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Dr Caroline Weight

Institute: University College London

Characterisation of human nasal epithelial challenge using live attenuated strains of Streptococcus pneumoniae as a novel vaccine

Streptococcus pneumoniae (the pneumococcus) are bacteria that can infect the lower airway and lungs. The bacteria lead to more than 500,000 deaths worldwide every year, mainly affecting children under 5 and adults over 65.

The current vaccine is not effective against all strains of pneumococci bacteria, nor does it prevent people carrying the pneumococcus without knowing (and spreading it to others). New, more effective vaccines are needed to reduce the number of people affected by this disease.

The pneumococcus
The pneumococcus
Image:  AJC1 _ Flickr

Previous findings from human infection studies at the Liverpool School of Tropical Medicine show that repeated exposure to Streptococcus pneumoniae strengthens the immune response against the bacteria, and reduces the risk of a person becoming ill or carrying the bacteria around in their nose.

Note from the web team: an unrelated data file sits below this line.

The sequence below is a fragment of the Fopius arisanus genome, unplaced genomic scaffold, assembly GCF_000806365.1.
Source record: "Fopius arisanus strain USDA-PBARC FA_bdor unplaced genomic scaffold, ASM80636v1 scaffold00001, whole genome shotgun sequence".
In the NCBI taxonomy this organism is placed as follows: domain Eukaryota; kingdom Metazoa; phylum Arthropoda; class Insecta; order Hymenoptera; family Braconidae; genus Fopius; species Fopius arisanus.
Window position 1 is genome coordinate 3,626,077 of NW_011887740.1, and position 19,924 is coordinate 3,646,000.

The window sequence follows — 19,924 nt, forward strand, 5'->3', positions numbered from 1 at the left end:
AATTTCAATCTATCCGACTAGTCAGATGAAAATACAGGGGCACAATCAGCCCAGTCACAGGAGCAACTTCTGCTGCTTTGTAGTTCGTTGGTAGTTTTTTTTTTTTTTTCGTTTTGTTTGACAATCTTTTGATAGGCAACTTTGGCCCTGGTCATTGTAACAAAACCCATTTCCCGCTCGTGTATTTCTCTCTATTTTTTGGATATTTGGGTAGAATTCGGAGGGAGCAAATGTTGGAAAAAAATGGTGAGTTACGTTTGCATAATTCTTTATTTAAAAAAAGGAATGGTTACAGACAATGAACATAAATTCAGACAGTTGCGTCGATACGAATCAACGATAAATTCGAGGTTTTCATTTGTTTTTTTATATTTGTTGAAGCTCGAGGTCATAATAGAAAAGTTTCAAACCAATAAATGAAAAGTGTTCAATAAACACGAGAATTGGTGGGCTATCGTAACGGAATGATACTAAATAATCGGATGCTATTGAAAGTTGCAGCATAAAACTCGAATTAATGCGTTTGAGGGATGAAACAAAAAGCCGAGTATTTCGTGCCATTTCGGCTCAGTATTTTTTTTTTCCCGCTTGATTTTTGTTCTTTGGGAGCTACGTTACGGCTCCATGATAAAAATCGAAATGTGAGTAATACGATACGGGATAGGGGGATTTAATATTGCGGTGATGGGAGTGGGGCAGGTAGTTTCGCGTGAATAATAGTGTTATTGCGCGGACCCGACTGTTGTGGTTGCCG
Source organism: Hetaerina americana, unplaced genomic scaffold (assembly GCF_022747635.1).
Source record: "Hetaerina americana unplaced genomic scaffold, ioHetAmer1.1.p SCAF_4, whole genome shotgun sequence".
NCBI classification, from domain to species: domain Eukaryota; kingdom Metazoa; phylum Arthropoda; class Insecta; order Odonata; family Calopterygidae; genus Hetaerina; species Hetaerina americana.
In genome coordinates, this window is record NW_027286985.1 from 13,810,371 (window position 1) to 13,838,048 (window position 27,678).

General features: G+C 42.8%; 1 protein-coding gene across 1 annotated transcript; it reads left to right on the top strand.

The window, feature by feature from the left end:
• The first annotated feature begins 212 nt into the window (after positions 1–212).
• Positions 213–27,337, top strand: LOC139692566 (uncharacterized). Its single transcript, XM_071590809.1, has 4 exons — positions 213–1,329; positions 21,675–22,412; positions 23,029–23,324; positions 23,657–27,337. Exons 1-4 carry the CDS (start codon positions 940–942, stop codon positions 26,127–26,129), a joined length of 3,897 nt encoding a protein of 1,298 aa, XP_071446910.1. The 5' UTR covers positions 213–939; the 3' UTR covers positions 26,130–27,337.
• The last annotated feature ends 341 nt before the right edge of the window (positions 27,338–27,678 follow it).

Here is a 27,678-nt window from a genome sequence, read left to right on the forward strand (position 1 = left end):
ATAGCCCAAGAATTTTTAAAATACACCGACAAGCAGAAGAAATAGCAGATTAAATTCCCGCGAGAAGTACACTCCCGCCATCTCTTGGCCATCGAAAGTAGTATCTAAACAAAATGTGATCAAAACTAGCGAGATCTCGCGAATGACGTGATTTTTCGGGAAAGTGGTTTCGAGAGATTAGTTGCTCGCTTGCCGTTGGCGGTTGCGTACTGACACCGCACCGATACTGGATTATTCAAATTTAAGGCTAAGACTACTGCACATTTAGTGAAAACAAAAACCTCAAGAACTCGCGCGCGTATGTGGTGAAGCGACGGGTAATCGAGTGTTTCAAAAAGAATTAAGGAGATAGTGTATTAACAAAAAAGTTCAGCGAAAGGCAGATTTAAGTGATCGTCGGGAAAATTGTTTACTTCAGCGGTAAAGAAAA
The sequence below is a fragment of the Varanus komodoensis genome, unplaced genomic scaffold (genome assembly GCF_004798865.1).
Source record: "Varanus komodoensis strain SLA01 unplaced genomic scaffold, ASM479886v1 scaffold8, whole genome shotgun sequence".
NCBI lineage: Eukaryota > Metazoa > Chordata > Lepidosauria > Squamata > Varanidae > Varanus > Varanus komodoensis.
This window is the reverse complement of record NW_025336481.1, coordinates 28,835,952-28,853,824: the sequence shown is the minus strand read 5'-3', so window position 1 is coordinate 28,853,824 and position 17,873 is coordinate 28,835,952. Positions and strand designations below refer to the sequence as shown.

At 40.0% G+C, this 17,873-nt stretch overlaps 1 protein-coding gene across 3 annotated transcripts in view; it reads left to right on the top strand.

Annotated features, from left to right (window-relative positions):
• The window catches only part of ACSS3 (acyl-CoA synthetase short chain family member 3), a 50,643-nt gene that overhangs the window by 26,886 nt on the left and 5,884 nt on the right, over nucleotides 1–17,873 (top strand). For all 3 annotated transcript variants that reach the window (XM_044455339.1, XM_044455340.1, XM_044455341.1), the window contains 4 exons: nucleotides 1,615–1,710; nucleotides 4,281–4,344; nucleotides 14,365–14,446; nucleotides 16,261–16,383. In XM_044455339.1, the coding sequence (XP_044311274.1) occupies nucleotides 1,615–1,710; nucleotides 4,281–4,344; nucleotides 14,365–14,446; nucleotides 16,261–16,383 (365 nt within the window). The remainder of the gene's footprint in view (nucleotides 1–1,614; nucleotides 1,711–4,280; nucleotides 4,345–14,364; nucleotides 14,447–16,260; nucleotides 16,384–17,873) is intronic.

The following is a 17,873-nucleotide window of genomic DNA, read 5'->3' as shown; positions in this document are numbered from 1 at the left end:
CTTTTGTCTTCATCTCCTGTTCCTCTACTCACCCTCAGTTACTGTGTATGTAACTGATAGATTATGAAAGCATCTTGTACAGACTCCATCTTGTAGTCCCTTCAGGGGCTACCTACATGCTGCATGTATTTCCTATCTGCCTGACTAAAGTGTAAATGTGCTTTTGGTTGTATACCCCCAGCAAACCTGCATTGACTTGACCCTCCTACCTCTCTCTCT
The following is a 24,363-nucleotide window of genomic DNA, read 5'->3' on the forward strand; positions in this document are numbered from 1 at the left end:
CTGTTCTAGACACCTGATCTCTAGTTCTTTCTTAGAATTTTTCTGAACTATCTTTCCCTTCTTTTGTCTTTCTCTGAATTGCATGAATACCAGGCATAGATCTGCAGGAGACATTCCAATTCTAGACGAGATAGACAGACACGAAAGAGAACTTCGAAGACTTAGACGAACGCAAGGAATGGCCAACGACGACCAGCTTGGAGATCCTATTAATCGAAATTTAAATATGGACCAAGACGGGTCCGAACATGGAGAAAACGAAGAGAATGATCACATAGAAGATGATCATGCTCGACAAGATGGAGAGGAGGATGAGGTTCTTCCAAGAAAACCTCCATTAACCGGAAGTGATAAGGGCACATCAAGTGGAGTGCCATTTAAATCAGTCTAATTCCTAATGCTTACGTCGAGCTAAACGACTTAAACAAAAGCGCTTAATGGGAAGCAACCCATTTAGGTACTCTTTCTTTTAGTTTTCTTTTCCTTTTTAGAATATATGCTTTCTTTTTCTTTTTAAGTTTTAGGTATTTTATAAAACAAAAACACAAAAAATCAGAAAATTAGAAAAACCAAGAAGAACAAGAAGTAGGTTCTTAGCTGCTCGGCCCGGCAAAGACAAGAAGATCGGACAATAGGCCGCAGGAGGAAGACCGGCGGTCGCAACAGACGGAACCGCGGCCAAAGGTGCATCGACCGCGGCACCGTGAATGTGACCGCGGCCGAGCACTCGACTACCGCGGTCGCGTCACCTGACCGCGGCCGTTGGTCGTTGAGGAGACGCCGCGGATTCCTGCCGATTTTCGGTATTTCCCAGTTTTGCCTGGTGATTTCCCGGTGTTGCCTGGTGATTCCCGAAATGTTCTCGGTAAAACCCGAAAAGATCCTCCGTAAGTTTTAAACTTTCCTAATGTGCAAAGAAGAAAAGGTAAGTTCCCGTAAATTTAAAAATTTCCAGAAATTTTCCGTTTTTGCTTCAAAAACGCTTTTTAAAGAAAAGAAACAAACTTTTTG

Based on this idea, we are finding out whether genetically modified versions of Streptococcus pneumoniae, that are incapable of causing disease, can still trigger the same type of immune response. This could form the basis of a vaccine that could protect people against natural and potentially harmful Streptococcus pneumoniae strains in addition to the current vaccine.

During this project we will be comparing detailed analyses of how cells grown in a lab respond to natural bacteria and the genetically modified versions, and then comparing these results to samples previously collected from volunteers taking part in human infection studies who were exposed to Streptococcus pneumoniae.

Our aim is to determine if the genetically modified lab-made bacteria (that can’t cause disease) create the same immune response – this would indicate they might be safe and effective as vaccines.

More about Dr Weight here.

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